(and stunk like it had been used as an ashtray.)

After I was discharged, I wanted to play professionally after seeing a lot of opportunities open up for me. I had to lighten up when I left the service, and the Guild was sold to a shipmate. I kept the Martin. When I went in to a local music store to buy some strings, I saw an Artist Award for the first time, and realized it was a guitar that could do everything I needed, but it was far too expensive for me then.

Afterward, I ignored arch tops for a long time. Around 1983, an old sheepherder who had heard about me looked me up and offered me his guitars for sale; both had been sitting in a closet unplayed for many decades.
I bought a 1939 L-7 Gibson from him, and my brother bought a wood-bodied National. Both were superb guitars once the dust was blown out of them, and the L-7 is still the best sounding arch top I've ever owned. I gave it to my youngest son, a good guitarist, and had it converted to a lefty for him. He loves it and I still miss it.
After the L-7, I slowly purchased some others. I own a 1929 Gibson L-5 that has been played to death and restored so much it's hard to tell what year it was actually made. It's a difficult guitar to play, and none of the restoration work was accurate, but it was all fine workmanship.
That one was swapped to me for a bill I was owed by a dealer. It wa not a big bill, but the guitar was un-saleable, so it was the best bargain I ever had. Those old 16" L-5s were the guitars that kicked off the entire arch top market, and they're good for just about everything a person wants to play.
Eventually, I also owned a 1951 Epiphone that was all played out, and another L-7 that turned out to be a disappointment.

But 60 years later, when a second AA came to a dealer friend, I could afford it. And I'm very happy I own it now.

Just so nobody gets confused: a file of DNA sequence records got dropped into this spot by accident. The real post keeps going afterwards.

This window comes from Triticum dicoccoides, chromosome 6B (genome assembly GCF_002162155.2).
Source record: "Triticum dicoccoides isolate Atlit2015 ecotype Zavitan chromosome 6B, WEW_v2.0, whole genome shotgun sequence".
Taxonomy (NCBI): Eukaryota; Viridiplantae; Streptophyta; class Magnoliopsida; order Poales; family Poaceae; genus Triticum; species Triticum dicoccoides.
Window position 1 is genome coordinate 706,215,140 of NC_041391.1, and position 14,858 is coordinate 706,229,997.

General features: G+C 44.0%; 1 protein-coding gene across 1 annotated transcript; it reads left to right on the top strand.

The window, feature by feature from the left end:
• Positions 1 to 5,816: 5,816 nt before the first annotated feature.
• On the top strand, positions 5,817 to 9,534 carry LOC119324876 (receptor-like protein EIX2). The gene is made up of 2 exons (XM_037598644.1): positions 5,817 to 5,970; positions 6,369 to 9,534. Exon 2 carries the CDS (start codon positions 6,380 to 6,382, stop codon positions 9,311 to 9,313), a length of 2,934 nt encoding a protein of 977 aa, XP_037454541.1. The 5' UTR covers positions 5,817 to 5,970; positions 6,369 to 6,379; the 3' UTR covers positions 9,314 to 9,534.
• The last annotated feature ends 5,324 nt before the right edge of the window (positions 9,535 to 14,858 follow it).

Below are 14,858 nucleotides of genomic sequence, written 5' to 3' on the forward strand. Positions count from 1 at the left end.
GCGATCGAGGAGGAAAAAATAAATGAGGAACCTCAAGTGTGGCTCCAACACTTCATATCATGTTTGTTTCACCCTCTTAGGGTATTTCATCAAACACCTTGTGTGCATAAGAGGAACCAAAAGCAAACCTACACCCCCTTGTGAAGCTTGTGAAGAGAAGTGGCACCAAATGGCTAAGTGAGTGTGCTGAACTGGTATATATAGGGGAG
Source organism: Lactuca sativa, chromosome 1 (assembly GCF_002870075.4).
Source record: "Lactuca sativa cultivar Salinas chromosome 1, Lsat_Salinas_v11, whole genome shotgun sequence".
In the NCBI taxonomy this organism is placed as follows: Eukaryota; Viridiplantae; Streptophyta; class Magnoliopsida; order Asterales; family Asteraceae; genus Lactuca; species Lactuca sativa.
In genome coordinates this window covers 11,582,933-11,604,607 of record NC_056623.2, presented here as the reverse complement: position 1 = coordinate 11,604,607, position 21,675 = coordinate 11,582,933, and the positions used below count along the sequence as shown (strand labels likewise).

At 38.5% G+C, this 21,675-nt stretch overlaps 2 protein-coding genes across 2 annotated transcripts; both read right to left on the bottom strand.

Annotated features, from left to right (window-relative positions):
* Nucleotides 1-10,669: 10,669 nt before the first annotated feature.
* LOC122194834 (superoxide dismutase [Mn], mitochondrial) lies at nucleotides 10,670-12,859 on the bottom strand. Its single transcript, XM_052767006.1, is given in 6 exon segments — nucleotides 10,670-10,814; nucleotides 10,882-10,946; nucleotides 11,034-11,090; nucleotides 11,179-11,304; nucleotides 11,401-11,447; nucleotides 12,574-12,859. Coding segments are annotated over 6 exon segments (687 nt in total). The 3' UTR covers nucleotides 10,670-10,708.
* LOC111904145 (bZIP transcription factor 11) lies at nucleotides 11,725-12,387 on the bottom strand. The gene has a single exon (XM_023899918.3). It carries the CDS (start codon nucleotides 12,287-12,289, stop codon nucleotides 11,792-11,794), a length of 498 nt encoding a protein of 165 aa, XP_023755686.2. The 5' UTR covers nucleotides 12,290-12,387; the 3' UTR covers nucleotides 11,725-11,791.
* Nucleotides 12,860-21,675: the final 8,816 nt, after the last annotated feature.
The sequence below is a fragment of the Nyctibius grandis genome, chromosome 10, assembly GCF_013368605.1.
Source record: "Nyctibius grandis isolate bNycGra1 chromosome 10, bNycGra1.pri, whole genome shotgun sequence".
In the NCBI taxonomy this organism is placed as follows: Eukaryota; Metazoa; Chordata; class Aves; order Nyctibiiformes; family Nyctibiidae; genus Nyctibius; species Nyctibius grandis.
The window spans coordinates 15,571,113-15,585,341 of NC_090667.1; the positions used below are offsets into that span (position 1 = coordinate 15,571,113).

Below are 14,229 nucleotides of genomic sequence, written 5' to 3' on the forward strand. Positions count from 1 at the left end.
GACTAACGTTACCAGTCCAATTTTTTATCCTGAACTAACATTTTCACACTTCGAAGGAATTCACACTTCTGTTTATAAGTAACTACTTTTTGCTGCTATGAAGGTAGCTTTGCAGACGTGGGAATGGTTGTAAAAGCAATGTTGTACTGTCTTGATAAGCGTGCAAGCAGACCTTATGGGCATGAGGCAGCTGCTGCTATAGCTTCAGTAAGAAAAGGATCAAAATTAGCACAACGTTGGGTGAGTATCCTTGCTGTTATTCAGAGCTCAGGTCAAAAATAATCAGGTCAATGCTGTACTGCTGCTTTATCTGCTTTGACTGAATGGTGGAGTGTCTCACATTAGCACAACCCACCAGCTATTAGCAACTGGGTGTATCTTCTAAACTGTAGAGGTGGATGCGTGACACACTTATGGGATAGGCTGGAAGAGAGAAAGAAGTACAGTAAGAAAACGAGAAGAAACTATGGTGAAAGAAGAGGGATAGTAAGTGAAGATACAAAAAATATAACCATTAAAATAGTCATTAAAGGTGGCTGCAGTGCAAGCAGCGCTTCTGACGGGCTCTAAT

Mine cost $4,000. The result of a 30-year friendship.

The thing about the AA that pleases me so much is it's tone. They're smoother sounding than most arch tops, with a better bass and lower midrange, and it has longer sustain. But it still has the crispness and bite of a good arch top.

My first attraction to them were the looks. They're fancy but reserved, except for the big bold peghead.

I agree with Brad's ratings. I found that my AA definitely sounds much better with round wound bronze acoustic strings than flatwounds, and I'm now using D'Darrio Nickel Bronze on it; they sound as good acoustically, and sound much more balanced when amped.

The AAs fingerboard is a little narrow for me, and took some getting used to, and it's quiet when played finger style, but still sounds marvelous. The action makes up for the narrowness- it's very easy on my hands.

Mine is a 1990. A lot of folks don't like the hum bucker, but I like it- the pickup retains the guitars acoustical qualities pretty well and doesn't overwhelm them. I did like the Fralin hum bucker that came on the second L-7. It was the only thing on that guitar I liked.

The guitar was almost never played, and over the years, the pickguard shrank and warped a little. That's a problem, as the warpage angles the pickup upward. So far, I've been able to twist the warp out with my hands, but it always comes back in time.

So eventually, I'm going to need it replaced. I welcome any suggestions as to another pickup, and a recommendation for the person who does that work well.